Cost-Cutting Families Are Feeling the Pinch Post-Brexit

Post-Brexit Britain is still feeling the effects of the decision to leave the EU. Cuts to household spending are at a two year high as consumers struggle with confidence in the economy. With a degree of uncertainty about Britain’s future and the strength of the economy without the support of the EU, many families are resorting to cost-cutting measures.

Fears for the economy are so great that around 45% of people in the UK believe that we are on the brink of another recession. Following the events of the 2008 financial crash, are people right to be worried? So far since Brexit negotiations began, the Pound has already dropped in value next to the Euro and Dollar. This has led to worries of a repeat of the credit crunch. And, ultimately, it has led to concerned families tightening their purse strings.

 

cost-cutting

Inflation

Currently, inflation is running at over 2.5%. This may not seem like a huge amount, but it is when wages are not rising in line with it. This means that everyday items are becoming more expensive, even though we are being paid less. As inflation is above real wage growth, household disposable income is being stretched to its limits. With over half of Britons admitting they take cost-cutting measures to reduce their spending on groceries and energy bills, it seems that society is anxious another recession will happen.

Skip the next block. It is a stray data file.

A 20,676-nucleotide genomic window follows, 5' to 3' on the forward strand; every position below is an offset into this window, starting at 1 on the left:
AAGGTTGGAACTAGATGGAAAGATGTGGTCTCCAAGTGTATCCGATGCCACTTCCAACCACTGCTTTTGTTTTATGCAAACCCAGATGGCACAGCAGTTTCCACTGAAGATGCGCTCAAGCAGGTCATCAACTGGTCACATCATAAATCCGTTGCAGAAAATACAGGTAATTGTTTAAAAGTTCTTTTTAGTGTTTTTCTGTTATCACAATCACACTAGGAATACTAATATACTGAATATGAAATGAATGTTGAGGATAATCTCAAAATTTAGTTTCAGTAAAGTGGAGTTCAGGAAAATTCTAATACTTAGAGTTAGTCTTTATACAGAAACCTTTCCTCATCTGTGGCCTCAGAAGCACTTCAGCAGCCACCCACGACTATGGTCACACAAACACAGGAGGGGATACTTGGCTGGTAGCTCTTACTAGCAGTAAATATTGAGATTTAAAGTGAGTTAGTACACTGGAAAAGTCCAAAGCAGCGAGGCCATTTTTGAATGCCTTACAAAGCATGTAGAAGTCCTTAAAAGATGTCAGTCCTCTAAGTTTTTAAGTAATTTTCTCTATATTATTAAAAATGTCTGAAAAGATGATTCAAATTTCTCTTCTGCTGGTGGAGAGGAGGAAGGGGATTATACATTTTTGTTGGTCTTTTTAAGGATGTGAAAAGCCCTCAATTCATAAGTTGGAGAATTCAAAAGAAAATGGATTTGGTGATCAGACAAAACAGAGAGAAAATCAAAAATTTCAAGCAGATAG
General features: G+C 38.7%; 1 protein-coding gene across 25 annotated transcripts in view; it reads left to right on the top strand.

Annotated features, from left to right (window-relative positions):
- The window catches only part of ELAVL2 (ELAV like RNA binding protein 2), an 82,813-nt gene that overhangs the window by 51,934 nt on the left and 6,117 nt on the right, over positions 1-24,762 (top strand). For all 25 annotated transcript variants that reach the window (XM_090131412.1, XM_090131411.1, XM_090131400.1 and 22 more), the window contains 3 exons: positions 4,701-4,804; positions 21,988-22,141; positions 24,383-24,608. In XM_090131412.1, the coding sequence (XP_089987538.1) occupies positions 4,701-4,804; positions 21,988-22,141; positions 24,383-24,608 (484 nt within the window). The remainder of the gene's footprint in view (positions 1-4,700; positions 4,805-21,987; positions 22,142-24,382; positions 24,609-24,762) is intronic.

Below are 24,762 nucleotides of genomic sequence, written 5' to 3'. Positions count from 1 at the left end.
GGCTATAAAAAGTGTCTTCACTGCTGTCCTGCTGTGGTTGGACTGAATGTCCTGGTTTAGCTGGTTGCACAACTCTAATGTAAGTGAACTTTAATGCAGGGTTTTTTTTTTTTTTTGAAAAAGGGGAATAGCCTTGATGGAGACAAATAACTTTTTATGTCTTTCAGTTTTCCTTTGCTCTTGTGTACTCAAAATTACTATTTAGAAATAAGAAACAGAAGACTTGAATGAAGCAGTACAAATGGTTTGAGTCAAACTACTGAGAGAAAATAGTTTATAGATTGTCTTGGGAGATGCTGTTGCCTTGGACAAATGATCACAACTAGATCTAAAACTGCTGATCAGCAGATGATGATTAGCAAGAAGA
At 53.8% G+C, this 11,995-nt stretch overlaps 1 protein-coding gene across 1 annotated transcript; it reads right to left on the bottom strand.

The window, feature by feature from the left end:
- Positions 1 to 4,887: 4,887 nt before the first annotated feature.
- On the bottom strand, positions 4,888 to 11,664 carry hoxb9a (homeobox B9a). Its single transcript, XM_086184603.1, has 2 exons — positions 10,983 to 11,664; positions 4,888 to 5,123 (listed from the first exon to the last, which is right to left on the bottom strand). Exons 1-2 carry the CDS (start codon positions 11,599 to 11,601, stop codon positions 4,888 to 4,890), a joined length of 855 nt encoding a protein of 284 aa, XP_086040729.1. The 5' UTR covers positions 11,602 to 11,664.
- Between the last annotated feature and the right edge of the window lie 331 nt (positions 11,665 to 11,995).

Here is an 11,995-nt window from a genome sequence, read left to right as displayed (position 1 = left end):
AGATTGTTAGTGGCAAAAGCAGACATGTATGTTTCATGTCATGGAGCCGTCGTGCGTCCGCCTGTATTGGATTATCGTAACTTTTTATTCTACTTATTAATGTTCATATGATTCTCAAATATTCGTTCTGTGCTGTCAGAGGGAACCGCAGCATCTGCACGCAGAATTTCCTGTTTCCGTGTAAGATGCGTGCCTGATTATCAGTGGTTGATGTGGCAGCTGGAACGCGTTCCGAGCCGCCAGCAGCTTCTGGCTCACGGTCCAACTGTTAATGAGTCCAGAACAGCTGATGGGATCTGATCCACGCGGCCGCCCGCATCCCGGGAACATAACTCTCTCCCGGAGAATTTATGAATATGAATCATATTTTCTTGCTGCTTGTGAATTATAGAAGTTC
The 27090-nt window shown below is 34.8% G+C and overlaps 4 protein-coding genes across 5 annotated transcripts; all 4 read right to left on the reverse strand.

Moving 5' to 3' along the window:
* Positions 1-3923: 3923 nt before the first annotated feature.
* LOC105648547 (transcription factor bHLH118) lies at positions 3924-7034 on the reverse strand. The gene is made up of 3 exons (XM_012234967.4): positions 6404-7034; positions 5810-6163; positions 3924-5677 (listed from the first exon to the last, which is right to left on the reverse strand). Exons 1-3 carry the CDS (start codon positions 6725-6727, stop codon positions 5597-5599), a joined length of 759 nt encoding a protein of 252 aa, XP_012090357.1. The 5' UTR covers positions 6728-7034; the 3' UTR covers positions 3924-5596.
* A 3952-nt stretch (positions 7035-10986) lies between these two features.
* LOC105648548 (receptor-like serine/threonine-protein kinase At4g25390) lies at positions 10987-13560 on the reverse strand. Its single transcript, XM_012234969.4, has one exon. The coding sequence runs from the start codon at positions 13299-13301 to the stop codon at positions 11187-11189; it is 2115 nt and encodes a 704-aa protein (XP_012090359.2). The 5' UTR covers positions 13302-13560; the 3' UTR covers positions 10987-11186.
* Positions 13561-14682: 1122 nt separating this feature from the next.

Though the country voted for Brexit, it seems as though it is now unsure of the effect it will have. Especially on the economy. Prior to the vote, the UK was the second most confident country in Europe. Now, post-Brexit, the UK has slipped to ninth place. According to experts, shopping behaviours are “changing in a way that is reminiscent of the aftermath of the financial crisis in 2008/9.”

The dominant area for cutting back on household spending is at the supermarket. Families are switching to more affordable brands or moving to cheaper super markets. These small everyday changes are where people believe they will save the most money. On the contrary, though, many families are still using their disposable income on holidays and activities. This suggests that the money they save from scrimping on everyday essentials, then means they have more to spend on luxuries.